DOH: Motorist Crashes, Again the Top Killer of NYC Kids, Are Preventable
Each year the Department of Health and Mental Hygiene reports on the top causes of injury-related death for children in New York City, and traffic crashes consistently top the list. That remains true in the newest report [PDF].
The DOH report draws on crash data from the medical examiner’s office and DOT. From 2003 to 2012, an average of 44 kids aged 1 to 12 died annually from injury-related causes, including fires, suffocation, and falls, the report says. The largest share — 40 percent — were killed in traffic crashes. Of the 110 children aged 1 to 12 killed by motorists during that period, 78 were struck while walking.
Between 2009 and 2011, 23 kids aged 1 to 12 and 25 children aged 13 to 17 died in traffic crashes. Of those, 65 percent were struck by drivers while walking, 6 percent were hit while riding bikes, and 29 percent were riding in or driving a car.
Though boys, black children, and children from the poorest neighborhoods are a disproportionate share of the victims, traffic crashes were the top cause of such deaths for boys and girls across all races and ethnicities and all levels of neighborhood poverty.
The report says 19 of 31 kids aged 1 to 17 killed while walking between 2009 and 2011 were crossing against the traffic signal or crossing mid-block. But it does not specify how driver behavior or street design factored into those crashes. Instead, the report makes a general statement that driver behaviors “such as” inattention and failure to yield contributed to child pedestrian deaths. The report does not say what role driver speed, the leading cause of NYC traffic fatalities, played in crashes that killed children who were walking and biking.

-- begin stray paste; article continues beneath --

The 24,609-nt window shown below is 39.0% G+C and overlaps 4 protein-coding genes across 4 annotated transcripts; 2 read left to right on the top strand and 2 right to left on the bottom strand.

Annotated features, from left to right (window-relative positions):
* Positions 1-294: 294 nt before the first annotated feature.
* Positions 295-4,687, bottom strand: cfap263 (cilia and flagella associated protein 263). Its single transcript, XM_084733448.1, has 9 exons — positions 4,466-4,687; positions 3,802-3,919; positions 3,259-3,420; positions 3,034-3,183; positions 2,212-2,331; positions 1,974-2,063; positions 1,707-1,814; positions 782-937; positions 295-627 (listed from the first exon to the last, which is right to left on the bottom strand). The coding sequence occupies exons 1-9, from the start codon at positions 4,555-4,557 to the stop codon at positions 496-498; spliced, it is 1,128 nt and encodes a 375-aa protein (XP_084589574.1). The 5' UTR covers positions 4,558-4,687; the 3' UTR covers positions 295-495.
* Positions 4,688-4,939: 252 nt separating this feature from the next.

The report includes boilerplate recommendations for adults to teach children how to walk and bike on city streets. The DOH advises drivers to obey the speed limit, yield to pedestrians, and watch for children.
Most important, the report says officials and community leaders should support expanded use of speed and red light cameras, safer street designs — including bike lanes — and enforcement of speeding and failure to yield.
“Injuries are often inaccurately seen as a result of ‘accidents’ that cannot be anticipated or avoided,” the report says. “However, most injuries follow patterns that can be predicted and potentially prevented.”